The reduction in fossil energy and row material sources induces growing demand for renewable resources. The growing demand for herbal raw materials has land use impacts as well. One way to reduce the conflict between the food and energy crops can be the utilization of less favored areas by growing energy crops. Among the potentially available areas for this purpose the salt affected soils (SAS) occupy a significant territories. SAS with structural B-horizon (meadow solonetz soils) represent the most wide spread group of SAS in Hungary. About half of these soils have been reclaimed and used as arable land and the remaining 50% are used as grassland. Sweet sorghum production for manufacturing of alcohol production was investigated in a long term amelioration and fertilization experiment on a salt affected soil (meadow solonetz). By means of regression analyzes the effect of sodium content of the soil and increasing mineral fertilizer doses were studied. According to the multiple regression analysis only the effect of nitrogen fertilizer was significant. On the solonetz type salt affected soil the effect of water soluble salt content of the soil was not significant, but there was a closer correlation between the ammonium-lactate sodium content and the yield of sweet sorghum. The maximum green mass was 45–50 t ha-1, in the case of low Na content and high level of nitrogen fertilization.
In order to quantify the potential yield of natural grass vegetation the relationship between the soil forming processes and the grass vegetation
was investigated. Beyond the different forms of Na-accumulation, the spatial pattern (mosaic-like characteristic) is also an inseparable feature of salt affected soils. The difference in the water regime, caused by the micro-relief is the main cause of variability. The run-on water keeps the deeper parts of the catena position wet longer. The wet situation causes more intensive leaching. In the low-laying parts of salt affected soils species preferring wet situations (mainly Alopecurus pratensis) are in majority. On the higher parts of the micro-relief species tolerating dry situations (mainly Festuca pseudovina) are dominant. The yearly grass production of low laying areas can be 4–7 t ha-1 but because of prolonged wet conditions the grass is not grazed and mowing can only be in old state. This old grass is not proper for feeding, but it may be suitable as energy plant.
Soil salinity is the main problem of soil degradation in the Grate Plain with cultivated area of 20% affected. Its influence is accelerated on the water managed and irrigated lands. Remote sensing can significantly contribute to detecting temporal changes of salt-related surface features. We have chosen a farm where intensive crop cultivation takes place as a test site as soil degradation can be intensive as a result of land use and irrigation. In order to evaluate soil salt content and biomass analysis, we gathered detailed data from an 100x250 m area. We analyzed the salinity property of the samples. In our research we used a TETRACAM ADC multispectral camera to take high resolution images (0,2-0,5 m) of low altitude (300-500 m). A Normalized Vegetation Index was computed from near infrared (750-950 nm) and red (620-750 nm) bands. This data was compared with the samples of investigated area. Analyzing the images, we evaluated image reliability, and the connection between the bands and the soil properties (pH, salt content). A strong correlation observed between NDVI and soil salinity (EC) makes the multispectral images suitable for construction of salinity map. A further strong correlation was determined between NDVI and yield.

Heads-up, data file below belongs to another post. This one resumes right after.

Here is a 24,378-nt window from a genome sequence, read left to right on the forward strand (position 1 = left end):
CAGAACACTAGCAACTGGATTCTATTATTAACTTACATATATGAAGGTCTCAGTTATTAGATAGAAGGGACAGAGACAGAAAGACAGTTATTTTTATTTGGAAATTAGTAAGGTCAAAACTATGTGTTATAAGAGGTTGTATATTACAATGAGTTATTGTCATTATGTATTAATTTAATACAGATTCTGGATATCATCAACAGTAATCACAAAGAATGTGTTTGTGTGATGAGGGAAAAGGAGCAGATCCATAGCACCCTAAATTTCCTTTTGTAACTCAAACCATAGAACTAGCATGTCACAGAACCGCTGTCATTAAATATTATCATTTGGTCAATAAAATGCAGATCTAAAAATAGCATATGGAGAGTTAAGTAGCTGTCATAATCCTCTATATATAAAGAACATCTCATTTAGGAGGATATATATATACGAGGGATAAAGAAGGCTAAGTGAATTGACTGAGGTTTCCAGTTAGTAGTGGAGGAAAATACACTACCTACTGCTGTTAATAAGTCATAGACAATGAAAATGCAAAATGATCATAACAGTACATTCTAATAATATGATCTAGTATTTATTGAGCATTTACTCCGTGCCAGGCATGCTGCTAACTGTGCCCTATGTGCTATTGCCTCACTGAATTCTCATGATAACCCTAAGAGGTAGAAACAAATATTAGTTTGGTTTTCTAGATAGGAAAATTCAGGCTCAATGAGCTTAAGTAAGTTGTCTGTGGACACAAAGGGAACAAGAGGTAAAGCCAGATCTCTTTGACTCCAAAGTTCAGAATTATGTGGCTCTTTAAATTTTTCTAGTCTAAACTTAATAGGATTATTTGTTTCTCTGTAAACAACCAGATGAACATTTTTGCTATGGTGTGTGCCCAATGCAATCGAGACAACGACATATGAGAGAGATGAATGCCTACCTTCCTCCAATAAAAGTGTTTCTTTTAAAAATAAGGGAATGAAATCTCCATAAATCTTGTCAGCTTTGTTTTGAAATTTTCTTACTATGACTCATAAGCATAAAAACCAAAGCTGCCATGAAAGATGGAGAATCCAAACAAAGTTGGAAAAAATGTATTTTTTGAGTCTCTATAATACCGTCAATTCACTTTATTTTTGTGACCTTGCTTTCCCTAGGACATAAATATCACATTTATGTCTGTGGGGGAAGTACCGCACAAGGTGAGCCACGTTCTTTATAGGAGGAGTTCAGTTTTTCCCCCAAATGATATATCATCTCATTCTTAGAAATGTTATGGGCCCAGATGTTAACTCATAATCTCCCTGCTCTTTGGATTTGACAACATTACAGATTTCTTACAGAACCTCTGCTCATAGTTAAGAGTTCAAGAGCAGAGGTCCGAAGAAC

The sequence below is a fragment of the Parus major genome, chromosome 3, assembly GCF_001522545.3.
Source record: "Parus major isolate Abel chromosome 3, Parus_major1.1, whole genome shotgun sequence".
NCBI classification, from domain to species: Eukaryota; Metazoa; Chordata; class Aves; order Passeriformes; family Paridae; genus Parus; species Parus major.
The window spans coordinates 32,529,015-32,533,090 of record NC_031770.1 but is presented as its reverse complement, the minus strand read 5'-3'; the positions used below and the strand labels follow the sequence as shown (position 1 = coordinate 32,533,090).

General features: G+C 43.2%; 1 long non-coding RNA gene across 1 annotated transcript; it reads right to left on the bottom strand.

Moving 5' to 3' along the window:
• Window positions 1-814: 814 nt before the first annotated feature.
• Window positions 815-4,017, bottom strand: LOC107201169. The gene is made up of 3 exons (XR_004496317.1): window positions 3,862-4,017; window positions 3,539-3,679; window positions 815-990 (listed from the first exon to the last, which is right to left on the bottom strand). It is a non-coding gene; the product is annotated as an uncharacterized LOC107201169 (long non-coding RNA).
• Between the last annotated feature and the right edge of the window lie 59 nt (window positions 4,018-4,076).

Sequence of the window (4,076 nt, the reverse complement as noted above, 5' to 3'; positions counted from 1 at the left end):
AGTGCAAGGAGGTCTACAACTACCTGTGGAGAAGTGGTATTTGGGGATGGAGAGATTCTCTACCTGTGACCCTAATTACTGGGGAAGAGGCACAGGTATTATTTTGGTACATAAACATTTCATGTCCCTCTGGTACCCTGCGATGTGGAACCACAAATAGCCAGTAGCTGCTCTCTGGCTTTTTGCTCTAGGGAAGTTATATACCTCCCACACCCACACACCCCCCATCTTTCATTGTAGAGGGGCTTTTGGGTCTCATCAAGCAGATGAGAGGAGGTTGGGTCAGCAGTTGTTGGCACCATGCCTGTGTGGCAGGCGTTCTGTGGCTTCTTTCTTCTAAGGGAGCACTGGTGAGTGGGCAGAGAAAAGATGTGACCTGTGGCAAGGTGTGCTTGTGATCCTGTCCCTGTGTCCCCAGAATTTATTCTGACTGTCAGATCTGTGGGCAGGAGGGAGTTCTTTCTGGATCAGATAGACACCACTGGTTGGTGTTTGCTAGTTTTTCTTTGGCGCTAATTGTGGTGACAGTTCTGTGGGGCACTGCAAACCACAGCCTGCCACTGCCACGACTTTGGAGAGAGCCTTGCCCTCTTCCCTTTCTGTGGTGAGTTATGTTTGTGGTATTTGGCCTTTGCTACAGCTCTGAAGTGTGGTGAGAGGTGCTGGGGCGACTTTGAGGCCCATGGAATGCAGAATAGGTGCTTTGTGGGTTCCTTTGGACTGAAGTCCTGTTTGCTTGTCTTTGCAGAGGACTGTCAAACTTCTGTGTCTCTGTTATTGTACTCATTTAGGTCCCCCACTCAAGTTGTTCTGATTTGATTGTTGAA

Salt affected soils cover about 1 million hectares in Hungary. This paper is based on the research results obtained at the Karcag-puszta long-term experimental site, where, depending on the catena, crusty (A horizon=0–7 cm), medium (A hor.=8– 20 cm) and deep (A hor.>20 cm) subtypes of the Meadow Solonetz soil could be found. The chemical reclamation was made specifically for the given site. Lime was applied on the soils with neutral or slightly acidic top layer, while on the soils with alkaline top layer, gypsum was applied. As regards internal drainage, a tube system with an average depth of 1 m and 5, 10 and 15 m drain spacing was constructed. Decreasing salt and sodium content could be measured both in drained and non-drained soils. The advantage of drainage was that the leachingout extended to the whole layer above the drain pipes, while without drainage, the Na ions exchanged from the upper layers still accumulated at a depth of 60– 100 cm. In the first two decades, the groundwater level was deeper and leaching was the dominant process. Since 2004, due to the frequently high groundwater level, the leaching and deepening of the fertile top layer has been slower.